Many people believe that DevOps is just meant for Development staff and IT Operations staff. Many with lower levels of curiosity who have not taken the time to read about it, even think it’s just one more Agile approach to be adopted by software developers.
The Evolution of DevOps
Since its first conception back in 2009, the term “DevOps” intended to express the need for collaboration and tight coupling between software development and IT operations teams, to overcome all those challenges that IT organizations face every day, where the business is the ultimate victim of this lack of joined forces.
Six years have passed since then, and it is natural that something that started as a very simple concept had to evolve into something more complex. And it is not about evolving just for the sake of adding complexity (because who wants that in an already very complex IT organization that grows apart from simplicity more each day!); the true reason of evolution is usefulness.
I will put it this way: Consider yourself as a man in charge of home improvement. On your first weekend all you have is a toolbox with basic stuff. That might work for the first couple days, but as your home improvement requirements evolve, you will need to add new tools to your toolbox. You will need new sizes of nails, then several types of screws, then some wrenches, and so on; but all of it contained in that single toolbox. DevOps is like that toolbox; it started being very basic, with only basic concepts inside of it, and now it has grown in size and complexity, because what was already in there has been useful, but also new concepts have been added because the requirements have changed!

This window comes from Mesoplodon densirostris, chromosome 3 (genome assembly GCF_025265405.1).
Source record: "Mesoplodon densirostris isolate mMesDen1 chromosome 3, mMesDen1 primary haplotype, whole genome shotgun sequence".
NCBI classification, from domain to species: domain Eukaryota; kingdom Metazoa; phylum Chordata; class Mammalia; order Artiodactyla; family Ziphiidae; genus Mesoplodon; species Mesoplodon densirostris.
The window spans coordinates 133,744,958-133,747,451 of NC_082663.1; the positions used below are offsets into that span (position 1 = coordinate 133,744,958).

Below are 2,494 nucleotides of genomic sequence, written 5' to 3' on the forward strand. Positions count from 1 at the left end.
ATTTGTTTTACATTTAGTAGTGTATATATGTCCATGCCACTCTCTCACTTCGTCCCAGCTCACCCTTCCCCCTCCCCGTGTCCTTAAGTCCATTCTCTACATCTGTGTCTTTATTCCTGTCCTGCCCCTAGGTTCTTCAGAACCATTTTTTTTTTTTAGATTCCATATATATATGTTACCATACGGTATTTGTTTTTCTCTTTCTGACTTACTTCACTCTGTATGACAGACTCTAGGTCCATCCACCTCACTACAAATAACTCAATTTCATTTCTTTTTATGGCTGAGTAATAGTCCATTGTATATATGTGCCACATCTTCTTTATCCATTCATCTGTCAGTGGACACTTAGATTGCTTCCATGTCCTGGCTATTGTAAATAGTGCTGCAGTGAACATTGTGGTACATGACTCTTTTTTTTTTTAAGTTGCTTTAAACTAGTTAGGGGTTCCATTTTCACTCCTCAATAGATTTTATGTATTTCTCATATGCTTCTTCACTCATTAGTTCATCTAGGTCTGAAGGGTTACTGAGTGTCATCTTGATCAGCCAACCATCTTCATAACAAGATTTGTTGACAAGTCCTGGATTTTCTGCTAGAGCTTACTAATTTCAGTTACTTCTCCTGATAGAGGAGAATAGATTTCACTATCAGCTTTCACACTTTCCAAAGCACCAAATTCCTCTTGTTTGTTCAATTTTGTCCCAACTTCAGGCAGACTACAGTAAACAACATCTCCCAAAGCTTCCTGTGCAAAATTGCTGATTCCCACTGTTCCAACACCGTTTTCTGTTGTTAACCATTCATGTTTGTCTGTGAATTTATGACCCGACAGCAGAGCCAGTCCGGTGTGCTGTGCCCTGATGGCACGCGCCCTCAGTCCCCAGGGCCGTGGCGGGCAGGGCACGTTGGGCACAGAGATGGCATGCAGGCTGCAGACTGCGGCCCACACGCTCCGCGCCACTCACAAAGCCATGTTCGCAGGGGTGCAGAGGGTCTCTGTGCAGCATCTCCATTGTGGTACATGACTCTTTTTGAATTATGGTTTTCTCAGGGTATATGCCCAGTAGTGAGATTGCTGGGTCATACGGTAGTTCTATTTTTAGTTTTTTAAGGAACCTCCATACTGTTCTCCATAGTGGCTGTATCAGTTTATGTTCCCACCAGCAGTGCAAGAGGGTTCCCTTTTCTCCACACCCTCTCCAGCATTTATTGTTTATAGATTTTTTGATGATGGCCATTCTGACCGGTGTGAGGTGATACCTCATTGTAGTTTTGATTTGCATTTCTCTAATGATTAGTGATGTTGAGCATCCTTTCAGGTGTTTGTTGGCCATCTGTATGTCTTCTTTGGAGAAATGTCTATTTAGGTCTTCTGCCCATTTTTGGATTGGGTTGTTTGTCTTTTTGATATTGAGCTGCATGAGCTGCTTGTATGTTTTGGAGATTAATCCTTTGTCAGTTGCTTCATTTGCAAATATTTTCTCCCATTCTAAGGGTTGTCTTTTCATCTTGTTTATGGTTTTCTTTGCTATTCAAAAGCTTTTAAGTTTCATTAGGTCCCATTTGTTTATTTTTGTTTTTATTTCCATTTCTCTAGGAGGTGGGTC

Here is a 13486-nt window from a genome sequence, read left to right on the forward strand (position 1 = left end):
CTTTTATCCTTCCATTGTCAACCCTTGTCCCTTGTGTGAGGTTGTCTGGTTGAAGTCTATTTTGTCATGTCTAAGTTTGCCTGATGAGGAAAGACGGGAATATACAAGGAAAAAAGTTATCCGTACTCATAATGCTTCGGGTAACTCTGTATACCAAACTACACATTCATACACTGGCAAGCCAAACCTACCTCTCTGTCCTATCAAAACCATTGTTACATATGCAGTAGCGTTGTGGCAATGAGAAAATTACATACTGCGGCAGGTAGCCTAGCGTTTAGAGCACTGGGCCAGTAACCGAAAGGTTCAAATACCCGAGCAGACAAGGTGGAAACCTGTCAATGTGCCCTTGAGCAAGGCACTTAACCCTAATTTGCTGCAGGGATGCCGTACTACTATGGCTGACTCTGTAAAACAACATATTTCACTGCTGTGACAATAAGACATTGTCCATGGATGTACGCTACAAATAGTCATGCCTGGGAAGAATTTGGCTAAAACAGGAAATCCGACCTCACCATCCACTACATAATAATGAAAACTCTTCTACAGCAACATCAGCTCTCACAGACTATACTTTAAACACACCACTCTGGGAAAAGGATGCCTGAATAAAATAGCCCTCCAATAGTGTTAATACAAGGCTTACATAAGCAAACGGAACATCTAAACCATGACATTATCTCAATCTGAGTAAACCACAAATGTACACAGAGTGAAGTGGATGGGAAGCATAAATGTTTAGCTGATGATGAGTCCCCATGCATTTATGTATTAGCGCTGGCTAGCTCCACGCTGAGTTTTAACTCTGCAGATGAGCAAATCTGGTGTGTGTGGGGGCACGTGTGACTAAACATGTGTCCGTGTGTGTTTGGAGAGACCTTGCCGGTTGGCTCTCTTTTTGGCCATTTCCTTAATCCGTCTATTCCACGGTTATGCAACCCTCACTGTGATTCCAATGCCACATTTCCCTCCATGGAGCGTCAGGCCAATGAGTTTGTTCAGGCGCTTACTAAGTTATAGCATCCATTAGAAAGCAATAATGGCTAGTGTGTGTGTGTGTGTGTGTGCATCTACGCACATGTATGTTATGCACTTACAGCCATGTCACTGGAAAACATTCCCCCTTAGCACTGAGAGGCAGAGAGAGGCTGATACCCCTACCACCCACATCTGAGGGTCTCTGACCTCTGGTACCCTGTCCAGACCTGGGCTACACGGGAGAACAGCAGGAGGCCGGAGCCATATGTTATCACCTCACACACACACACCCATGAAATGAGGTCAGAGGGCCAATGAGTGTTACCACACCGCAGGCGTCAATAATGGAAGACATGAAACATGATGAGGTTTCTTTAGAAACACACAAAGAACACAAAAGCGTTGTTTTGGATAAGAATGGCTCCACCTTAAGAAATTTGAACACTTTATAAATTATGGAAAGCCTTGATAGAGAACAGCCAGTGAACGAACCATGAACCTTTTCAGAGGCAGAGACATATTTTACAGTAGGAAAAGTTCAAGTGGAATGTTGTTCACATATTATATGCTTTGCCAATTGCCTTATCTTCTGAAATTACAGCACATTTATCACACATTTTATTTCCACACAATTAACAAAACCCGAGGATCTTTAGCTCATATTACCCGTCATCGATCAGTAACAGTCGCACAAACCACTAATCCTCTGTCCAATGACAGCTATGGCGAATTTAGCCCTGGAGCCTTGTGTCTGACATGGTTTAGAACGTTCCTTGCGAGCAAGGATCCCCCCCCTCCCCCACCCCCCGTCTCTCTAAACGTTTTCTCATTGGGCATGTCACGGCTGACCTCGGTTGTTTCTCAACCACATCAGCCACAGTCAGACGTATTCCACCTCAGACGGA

DevOps is more than ‘Dev & Ops’, yet it’s Not Everything
As a concept that evolved into a framework, DevOps is no longer limited to just Dev and Ops, but rather it has become a powerful set of tools that can help IT at all levels, when correctly adopted. We should not forget either that DevOps does not pretend to work alone. One of the concepts of DevOps is integrating what IT already has—IT Service Management, Scrum, and Lean— to achieve a holistic synergy that helps IT align its goals with the goals of the business. Wait, there’s a gap here. How can DevOps help IT align its goals with the business’ goals? It can’t, and it’s not meant to do so!
The Link of DevOps with COBIT
If IT is to define goals that support business goals, Business and IT management need to work and collaborate together in order to align efforts (IT has to be a strategic business asset); pretty similar to what Dev and Ops are supposed to do through DevOps. The ultimate alignment of IT with the business will occur when operating levels work together, but they will not work together unless the top management enforces this culture. Now I’m talking about IT Governance: the mechanisms through which top management ensures that the desired culture, processes and overall approaches are adopted and followed throughout the organization. COBIT, by the way, is the only framework that addresses IT Governance in a comprehensive way.
DevOps and COBIT are for everyone in IT
Should DevOps then be applicable to the whole IT organization, including IT Management and C-level officers? Absolutely! And so should be COBIT. Senior IT managers need to know about what their lower organizational levels are doing, and how they are doing it. It’s this simple: A DevOps culture (and actually any initiative of this magnitude) will not succeed if top management does not support it; and top management will not support something they don’t know. On the other hand, senior management won’t be able to enforce an initiative if they don’t have the right enablers that make such enforcement possible, which is achieved through the correct adoption of COBIT.
Therefore, let all IT executives and professionals at all levels be encouraged to be trained in these valuable frameworks that are changing the way IT organizations work, for the sake of delivering value to the business.
Are your IT employess, professionals and executives already trained in DevOps & Cobit?
Comments by Manuel Garcia